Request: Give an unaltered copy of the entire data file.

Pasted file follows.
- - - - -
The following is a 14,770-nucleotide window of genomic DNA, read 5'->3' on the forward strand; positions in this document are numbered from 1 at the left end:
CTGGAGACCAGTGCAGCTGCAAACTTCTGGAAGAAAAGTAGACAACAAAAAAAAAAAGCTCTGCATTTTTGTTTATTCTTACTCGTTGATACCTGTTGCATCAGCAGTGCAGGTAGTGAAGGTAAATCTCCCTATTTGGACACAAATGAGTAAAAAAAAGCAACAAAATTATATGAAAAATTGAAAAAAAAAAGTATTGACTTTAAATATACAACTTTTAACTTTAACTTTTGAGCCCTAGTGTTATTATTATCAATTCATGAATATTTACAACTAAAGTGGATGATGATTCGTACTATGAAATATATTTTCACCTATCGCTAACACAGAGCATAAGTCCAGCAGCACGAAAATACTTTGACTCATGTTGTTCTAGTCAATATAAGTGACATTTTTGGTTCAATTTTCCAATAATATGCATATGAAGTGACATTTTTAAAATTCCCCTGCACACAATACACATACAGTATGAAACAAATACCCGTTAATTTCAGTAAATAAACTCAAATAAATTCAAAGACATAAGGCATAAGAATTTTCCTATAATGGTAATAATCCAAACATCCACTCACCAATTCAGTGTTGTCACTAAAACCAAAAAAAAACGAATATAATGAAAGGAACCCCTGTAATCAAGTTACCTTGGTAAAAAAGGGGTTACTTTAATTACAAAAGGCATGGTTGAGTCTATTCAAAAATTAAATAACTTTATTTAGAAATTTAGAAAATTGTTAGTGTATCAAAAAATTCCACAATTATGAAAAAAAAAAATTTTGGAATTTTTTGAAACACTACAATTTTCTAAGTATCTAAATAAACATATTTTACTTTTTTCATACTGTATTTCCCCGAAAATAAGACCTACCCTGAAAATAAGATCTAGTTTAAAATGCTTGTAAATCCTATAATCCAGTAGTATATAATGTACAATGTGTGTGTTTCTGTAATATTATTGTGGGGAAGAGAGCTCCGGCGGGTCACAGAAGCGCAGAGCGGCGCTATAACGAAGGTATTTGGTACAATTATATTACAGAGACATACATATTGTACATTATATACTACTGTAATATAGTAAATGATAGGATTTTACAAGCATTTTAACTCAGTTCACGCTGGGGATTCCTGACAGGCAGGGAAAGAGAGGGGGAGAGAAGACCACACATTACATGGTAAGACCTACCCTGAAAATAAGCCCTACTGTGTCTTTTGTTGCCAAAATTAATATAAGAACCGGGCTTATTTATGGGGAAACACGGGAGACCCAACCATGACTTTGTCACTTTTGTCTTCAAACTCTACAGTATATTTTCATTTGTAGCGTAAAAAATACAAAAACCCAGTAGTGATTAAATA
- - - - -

The following is a 14,770-nucleotide window of genomic DNA, read 5'->3' on the forward strand; positions in this document are numbered from 1 at the left end:
CTGGAGACCAGTGCAGCTGCAAACTTCTGGAAGAAAAGTAGACAACAAAAAAAAAAAGCTCTGCATTTTTGTTTATTCTTACTCGTTGATACCTGTTGCATCAGCAGTGCAGGTAGTGAAGGTAAATCTCCCTATTTGGACACAAATGAGTAAAAAAAAGCAACAAAATTATATGAAAAATTGAAAAAAAAAAGTATTGACTTTAAATATACAACTTTTAACTTTAACTTTTGAGCCCTAGTGTTATTATTATCAATTCATGAATATTTACAACTAAAGTGGATGATGATTCGTACTATGAAATATATTTTCACCTATCGCTAACACAGAGCATAAGTCCAGCAGCACGAAAATACTTTGACTCATGTTGTTCTAGTCAATATAAGTGACATTTTTGGTTCAATTTTCCAATAATATGCATATGAAGTGACATTTTTAAAATTCCCCTGCACACAATACACATACAGTATGAAACAAATACCCGTTAATTTCAGTAAATAAACTCAAATAAATTCAAAGACATAAGGCATAAGAATTTTCCTATAATGGTAATAATCCAAACATCCACTCACCAATTCAGTGTTGTCACTAAAACCAAAAAAAAACGAATATAATGAAAGGAACCCCTGTAATCAAGTTACCTTGGTAAAAAAGGGGTTACTTTAATTACAAAAGGCATGGTTGAGTCTATTCAAAAATTAAATAACTTTATTTAGAAATTTAGAAAATTGTTAGTGTATCAAAAAATTCCACAATTATGAAAAAAAAAAATTTTGGAATTTTTTGAAACACTACAATTTTCTAAGTATCTAAATAAACATATTTTACTTTTTTCATACTGTATTTCCCCGAAAATAAGACCTACCCTGAAAATAAGATCTAGTTTAAAATGCTTGTAAATCCTATAATCCAGTAGTATATAATGTACAATGTGTGTGTTTCTGTAATATTATTGTGGGGAAGAGAGCTCCGGCGGGTCACAGAAGCGCAGAGCGGCGCTATAACGAAGGTATTTGGTACAATTATATTACAGAGACATACATATTGTACATTATATACTACTGTAATATAGTAAATGATAGGATTTTACAAGCATTTTAACTCAGTTCACGCTGGGGATTCCTGACAGGCAGGGAAAGAGAGGGGGAGAGAAGACCACACATTACATGGTAAGACCTACCCTGAAAATAAGCCCTACTGTGTCTTTTGTTGCCAAAATTAATATAAGAACCGGGCTTATTTATGGGGAAACACGGGAGACCCAACCATGACTTTGTCACTTTTGTCTTCAAACTCTACAGTATATTTTCATTTGTAGCGTAAAAAATACAAAAACCCAGTAGTGATTAAATA